Wills, Trusts & Estates Prof Blog

Editor: Gerry W. Beyer
Texas Tech Univ. School of Law

Friday, June 20, 2014

International Trust Administration

InternationalIt is becoming increasingly common for families to own assets internationally, for executives to have international assignments, and for families to have members live abroad.  These “cross-border circumstances” give rise to many U.S. income, gift, estate, and generation-skipping transfer tax consequences, especially when trusts are involved. 

Because U.S. citizens are subject to U.S. income tax on their worldwide income, the broad tax umbrella also extends to U.S. individuals, trusts and estates.  Residence is not determinative of taxation, thus, even if a U.S. citizen has departed the United States they are subject to tax on their worldwide income.  Additionally, persons who are considered “residents” of the United States are subject to U.S. income taxation on their worldwide income even if they are not U.S. citizens.  This includes U.S. resident trusts and estates. 

For non-residents who are not U.S. citizens it is the site (“situs”) of their property that determines whether they will be subject to U.S> transfer taxes.  For both gift and estate tax purposes, real property and tangible personal property physically located in the United States has a U.S. situs.  For gift tax purposes, intangible personal property does not have a U.S. situs, whatever its source or location.  However, for estate tax purposes, intangible personal property has a U.S. situs if it is derived from a U.S. person or entity.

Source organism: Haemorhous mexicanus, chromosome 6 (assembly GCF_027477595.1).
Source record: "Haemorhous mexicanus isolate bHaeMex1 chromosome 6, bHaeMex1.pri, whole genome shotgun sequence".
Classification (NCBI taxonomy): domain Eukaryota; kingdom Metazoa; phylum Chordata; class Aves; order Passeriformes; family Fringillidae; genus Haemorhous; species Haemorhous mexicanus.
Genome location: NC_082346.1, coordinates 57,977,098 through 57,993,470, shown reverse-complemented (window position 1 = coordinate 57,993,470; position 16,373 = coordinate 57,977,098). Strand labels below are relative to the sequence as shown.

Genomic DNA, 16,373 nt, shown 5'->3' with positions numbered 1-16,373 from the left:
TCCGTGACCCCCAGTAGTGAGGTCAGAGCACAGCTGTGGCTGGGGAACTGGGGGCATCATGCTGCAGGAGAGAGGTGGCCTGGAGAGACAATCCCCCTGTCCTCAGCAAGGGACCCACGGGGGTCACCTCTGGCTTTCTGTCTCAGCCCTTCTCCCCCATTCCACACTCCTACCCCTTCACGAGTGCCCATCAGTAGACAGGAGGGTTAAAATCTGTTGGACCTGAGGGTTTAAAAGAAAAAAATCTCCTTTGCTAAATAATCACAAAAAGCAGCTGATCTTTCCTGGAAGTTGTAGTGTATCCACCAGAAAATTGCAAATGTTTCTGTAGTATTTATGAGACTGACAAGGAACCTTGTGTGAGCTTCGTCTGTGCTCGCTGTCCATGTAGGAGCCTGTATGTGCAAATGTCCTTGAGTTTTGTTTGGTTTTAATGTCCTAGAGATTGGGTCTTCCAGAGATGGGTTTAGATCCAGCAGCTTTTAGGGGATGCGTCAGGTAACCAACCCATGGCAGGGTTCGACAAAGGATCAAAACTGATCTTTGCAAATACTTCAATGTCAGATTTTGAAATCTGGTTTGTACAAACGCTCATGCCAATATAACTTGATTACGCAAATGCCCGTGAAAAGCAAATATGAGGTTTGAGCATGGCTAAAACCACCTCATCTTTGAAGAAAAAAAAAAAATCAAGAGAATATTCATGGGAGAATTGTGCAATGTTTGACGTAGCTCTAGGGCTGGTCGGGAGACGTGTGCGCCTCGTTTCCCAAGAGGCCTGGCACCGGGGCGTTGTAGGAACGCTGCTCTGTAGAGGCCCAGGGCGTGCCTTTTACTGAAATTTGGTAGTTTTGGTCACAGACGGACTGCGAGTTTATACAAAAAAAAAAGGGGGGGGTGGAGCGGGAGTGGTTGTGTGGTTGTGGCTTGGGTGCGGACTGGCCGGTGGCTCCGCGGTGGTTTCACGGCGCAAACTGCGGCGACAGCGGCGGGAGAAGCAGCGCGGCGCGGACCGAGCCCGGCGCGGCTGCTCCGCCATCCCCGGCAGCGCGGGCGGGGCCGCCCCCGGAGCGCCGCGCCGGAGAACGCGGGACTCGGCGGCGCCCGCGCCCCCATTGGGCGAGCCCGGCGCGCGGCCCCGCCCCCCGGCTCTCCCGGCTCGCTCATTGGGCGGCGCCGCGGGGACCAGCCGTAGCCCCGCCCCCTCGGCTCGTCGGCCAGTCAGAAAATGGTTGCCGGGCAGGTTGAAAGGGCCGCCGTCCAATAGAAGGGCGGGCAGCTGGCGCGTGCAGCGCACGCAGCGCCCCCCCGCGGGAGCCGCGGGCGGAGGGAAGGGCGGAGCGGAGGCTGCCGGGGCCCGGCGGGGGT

Yet, for policy reasons, many types of property are treated under the Code as not having a U.S. situs despite being located in the United States.  Examples include deposits with U.S. banks and savings and loans, life insurance proceeds, and works of art on loan for exhibition. 

This is an ever-changing area of the law that requires meticulous attention to continuing developments.  If a foreign estate or trust has an interest in a foreign partnership or a foreign corporation, it will be necessary to separately consider the applicability of any reporting requirements with respect to those interests.    

See Suzanne L. Shier, Cross-Border Trusts, Northern Trust, May 2014. 


Estate Planning - Generally, Estate Tax, Generation-Skipping Transfer Tax, Gift Tax, Income Tax | Permalink

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